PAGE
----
3 years ago 0

@Nelom
Nelom replied

@Alexsweden Thanks for taking the time report back with that. Sounds like a worthy addition to any whisky library.

3 years ago 0

@NNWhisky
NNWhisky replied

I would highly recommend 101 Whiskies to Try Before You Die by Ian Buxton. Currently in it's 3rd edition, the book is designed to convince you try as many different types of whisky as you can. I find it fun to hunt down samples, bottles and drams at festivals to complete the set (I'm no where near!)

3 years ago 0

@Nelom
Nelom replied

@NNWhisky I didn't realize there were different editions of that book. Hopefully they're weeding out unicorns whenever the they come out with a new edition. I've heard those can be a problem when it comes to hitting all 101. I'm also not sure how I feel about including things like Hibiki 30, which is out of reach for most people. Then again, I can see how for some folks that'll add to the challenge and be more fun.

3 years ago 0

@NNWhisky
NNWhisky replied

@Nelom you're right in the money. Some in there are too hard to get hold of these days and the author describes the book as a learning experience rather than a challenge. In fact, when he signed my book he wrote 'stop at 100 and live forever' haha

3 years ago 0

@OdysseusUnbound

I’m reviving an old thread here. I read (and reviewed) Fionnan O’Connor’s “A Glass Apart” and I highly recommend it. I’m not just excited about this book because its review is already my most popular blog post of all time (it generated almost double the views of any other blog post in less than 12 hours), but because of the way the book is organized. It is quite accessible “cover to cover”, and unlike most books I’ve read about whisky, the author takes a firm position on things like sulphured casks, E150A, Chill-filtration, shady marketing etc. I highly recommend this book.

And I’m planning on getting Davin DeK’s book as well because I like the look of all my whisk(e)y books, so their value is aesthetic as well as informative.

2 years ago 0

@Nelom
Nelom replied

@OdysseusUnbound A Glass Apart has not been on my radar at all until now, but from your small description I'm intrigued. I'll make sure to visit your blog to read the full review.

As for Davin de Kergommeaux new edition, I haven't yet started reading my copy, I'm saving it for a trip I'm going on in a couple of weeks, but I from flipping through it I can say that it seems like it's a significant update since the 2012 edition.

One thing I can state with certainty, from an aesthetic perspective it's a huge upgrade, both inside and out. I find the new cover much more attractive, and in the old version they had tinted all photos a whisky orange - which may have seemed like a cute and fitting design idea on paper, but in reality didn't work very well at all. In the new edition the images have been left alone, which is nice.

2 years ago 1Who liked this?

@Nozinan
Nozinan replied

@Nelom The problem with these industry books is that they get old quickly. Les Miserables remains up to date for decades.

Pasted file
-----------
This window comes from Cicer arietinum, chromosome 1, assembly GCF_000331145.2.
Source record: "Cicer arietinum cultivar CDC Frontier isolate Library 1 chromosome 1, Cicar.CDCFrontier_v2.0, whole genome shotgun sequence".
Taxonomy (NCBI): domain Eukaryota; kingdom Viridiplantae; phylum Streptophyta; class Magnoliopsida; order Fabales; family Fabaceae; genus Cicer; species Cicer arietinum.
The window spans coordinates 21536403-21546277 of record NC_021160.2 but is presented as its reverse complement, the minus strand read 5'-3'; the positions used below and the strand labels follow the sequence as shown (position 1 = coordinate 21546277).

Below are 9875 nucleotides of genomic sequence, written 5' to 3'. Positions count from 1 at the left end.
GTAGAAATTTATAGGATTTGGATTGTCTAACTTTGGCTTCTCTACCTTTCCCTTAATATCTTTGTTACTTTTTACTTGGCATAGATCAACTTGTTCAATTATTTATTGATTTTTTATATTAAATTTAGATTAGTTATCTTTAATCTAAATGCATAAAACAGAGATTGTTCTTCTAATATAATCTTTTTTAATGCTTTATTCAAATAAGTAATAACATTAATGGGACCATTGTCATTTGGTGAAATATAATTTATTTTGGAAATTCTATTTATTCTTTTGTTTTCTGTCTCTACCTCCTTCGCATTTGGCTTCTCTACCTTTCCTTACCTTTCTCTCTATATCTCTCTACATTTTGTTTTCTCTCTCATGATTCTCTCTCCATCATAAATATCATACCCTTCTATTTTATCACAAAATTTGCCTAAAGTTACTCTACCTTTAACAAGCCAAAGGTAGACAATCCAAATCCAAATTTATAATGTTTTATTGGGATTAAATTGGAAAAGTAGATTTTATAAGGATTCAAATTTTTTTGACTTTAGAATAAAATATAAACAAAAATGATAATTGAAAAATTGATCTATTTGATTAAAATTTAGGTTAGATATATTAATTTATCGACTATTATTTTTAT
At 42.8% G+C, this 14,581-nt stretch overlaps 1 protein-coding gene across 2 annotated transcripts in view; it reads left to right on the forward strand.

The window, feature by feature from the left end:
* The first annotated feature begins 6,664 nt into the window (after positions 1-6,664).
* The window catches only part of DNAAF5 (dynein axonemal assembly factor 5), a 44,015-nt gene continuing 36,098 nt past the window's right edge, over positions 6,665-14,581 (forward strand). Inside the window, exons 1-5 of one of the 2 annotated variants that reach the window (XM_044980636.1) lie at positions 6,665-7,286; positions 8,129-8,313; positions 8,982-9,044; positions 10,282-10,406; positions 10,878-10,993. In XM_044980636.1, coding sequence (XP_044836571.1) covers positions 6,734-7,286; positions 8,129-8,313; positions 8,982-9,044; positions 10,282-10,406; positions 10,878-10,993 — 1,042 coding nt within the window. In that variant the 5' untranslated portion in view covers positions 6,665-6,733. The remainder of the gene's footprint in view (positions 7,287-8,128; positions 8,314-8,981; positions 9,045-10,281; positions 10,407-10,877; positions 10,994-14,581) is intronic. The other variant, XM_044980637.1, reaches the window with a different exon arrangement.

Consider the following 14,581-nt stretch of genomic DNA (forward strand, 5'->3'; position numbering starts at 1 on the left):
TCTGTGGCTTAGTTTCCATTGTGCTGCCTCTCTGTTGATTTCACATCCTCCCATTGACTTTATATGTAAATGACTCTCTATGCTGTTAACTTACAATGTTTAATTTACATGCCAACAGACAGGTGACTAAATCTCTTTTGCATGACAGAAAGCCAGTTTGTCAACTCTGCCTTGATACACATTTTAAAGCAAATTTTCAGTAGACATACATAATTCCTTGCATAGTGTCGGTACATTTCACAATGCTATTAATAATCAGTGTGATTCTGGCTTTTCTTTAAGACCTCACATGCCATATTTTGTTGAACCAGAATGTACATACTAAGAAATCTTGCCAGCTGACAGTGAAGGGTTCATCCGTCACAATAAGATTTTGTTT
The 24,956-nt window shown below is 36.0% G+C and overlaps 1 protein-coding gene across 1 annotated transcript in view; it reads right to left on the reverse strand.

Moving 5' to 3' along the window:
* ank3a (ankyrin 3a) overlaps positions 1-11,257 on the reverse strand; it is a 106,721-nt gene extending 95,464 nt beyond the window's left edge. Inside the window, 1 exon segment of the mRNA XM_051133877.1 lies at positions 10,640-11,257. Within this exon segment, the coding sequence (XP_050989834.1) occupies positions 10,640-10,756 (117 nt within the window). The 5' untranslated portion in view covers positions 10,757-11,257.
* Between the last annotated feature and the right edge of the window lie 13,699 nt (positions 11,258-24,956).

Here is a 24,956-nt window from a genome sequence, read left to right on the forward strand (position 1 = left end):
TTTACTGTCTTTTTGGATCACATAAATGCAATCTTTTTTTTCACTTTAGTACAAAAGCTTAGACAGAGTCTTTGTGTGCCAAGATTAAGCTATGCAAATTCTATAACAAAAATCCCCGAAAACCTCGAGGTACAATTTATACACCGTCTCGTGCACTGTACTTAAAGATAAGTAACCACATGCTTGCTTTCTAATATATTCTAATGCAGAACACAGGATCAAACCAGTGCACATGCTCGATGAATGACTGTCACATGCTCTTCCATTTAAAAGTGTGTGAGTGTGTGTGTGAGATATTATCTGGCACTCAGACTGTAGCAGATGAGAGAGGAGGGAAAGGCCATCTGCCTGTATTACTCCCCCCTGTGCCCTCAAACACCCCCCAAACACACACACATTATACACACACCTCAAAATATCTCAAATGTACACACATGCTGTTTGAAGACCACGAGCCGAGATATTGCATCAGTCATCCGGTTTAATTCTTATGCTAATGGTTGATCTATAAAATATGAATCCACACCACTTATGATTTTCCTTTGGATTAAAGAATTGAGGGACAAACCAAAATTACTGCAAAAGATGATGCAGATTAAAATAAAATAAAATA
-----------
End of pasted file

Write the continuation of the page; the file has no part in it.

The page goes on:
The other problem is that they are often biased. I have a few but I have decided to not try to keep up.

2 years ago 0

@BlueNote
BlueNote replied

Raw Spirit: In Search of the Perfect Dram by Scottish novelist Iain Banks is supposed to be a good read. I have read three of his 30+ novels. All were quite weird and full of quite weird people. Should be right in the connosr group's wheelhouse. grin

2 years ago 0

@Nelom
Nelom replied

The problem with these industry books is that they get old quickly.

@Nozinan That depends entirely on the type of book it is. Many won't really age at all (Booze by James H. Gray, Whiskey and Philosophy by Fritz Allhof, to name two from my own library) and some will barely age (Whisk(e)y Distilled by Heather Greene, Four Roses by Al Young, also in my library) in that the bulk of their content is information that will never change, with only small sections devoted to the current state of affairs.

But yeah, books that talk about specific whiskies and distilleries can indeed age quickly, not to mention the annual Whisky Bible.

As for bias... Sure, but that's pretty much the case for most interesting (non-academic) non-fiction books. Authors will have a perspective and an opinion, and I for one welcome that. I don't particularly care to read regurgitation of facts.

2 years ago 0

@Nozinan
Nozinan replied

@Nelom I guess I've been reading medical texts too long... in my job we prefer facts to speculation.

But I agree with you, outside of medicine, I prefer thought, not just recitation.

2 years ago 0

@OdysseusUnbound

@Nozinan They get old, but they still make fun conversation pieces. And I don’t mind the biases, especially when the author doesn’t try to hide them. I have plenty of fiction as well; heck, we don’t have enough bookshelves to accommodate all of our books.

2 years ago 0

@Nozinan
Nozinan replied

@OdysseusUnbound

My mom moved into a condo and had to downsize her books. We moved and I saw the extent of our accumulated books. Overwhelming.

2 years ago 0

You must be signed-in to comment here

Sign in